changes with altitude from tropical to sub-tropical, temperate and finally alpine.

Soil is an equally determining factor in few regions. Mangrove forests, swamp forests
are some of the examples where soil is the major factor.

Topography is responsible for certain minor types e.g. alpine flora, tidal forests,
etc..

Classification Of Natural Vegetation

Classification of Natural Vegetation is primarily based on spatial and annual


variations in rainfall. Temperature, soil and topography are also considered.

India's vegetation can be divided into 5 main types and 16 sub-types as given below.

A. Moist Tropical Forests


1. Tropical Wet Evergreen
2. Tropical Semi-Evergreen
3. Tropical Moist Deciduous
4. Littoral and Swamp
B. Dry Tropical Forest
1. Tropical Dry Evergreen
2. Tropical Dry Deciduous
3. Tropical Thorn
C. Montane Sub-tropical Forests
1. Sub-tropical broad leaved hill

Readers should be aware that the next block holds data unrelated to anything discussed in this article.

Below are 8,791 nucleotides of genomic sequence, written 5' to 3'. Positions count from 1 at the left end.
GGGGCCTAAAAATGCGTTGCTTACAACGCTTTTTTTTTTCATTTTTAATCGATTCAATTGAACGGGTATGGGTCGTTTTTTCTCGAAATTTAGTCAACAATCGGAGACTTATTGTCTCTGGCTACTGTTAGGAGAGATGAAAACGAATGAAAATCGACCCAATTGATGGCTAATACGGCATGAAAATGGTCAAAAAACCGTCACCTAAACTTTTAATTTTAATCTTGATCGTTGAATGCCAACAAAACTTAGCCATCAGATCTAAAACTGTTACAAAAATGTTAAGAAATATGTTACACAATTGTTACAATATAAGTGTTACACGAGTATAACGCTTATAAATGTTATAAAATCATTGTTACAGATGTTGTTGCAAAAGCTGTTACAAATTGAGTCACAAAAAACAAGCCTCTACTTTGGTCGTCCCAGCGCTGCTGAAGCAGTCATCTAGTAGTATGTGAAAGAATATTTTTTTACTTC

2. Sub-tropical moist hill (pine)
3. Sub-tropical dry evergreen
D. Montane Temperate Forests
1. Montane Wet Temperate

www.pmfias.com

https://www.youtube.com/c/PoorMansFriend

2. Himalayan Moist Temperate


3. Himalayan Dry Temperate
E. Alpine Forests
1. Sub-Alpine
2. Moist Alpine scrub
3. Dry Alpine scrub

A. Moist Tropical Forests


Tropical Wet Evergreen Forests or Rain Forests
Climatic Conditions
1. Annual rainfall exceeds 250 cm
2. The annual temperature is about 25-27C
3. The average annual humidity exceeds 77 per cent and
4. The dry season is distinctly short.

www.pmfias.com

www.pmfias.com

https://www.youtube.com/c/PoorMansFriend

www.pmfias.com

Characteristics

Evergreen: Due to high heat and high humidity, the trees of these forests do not shed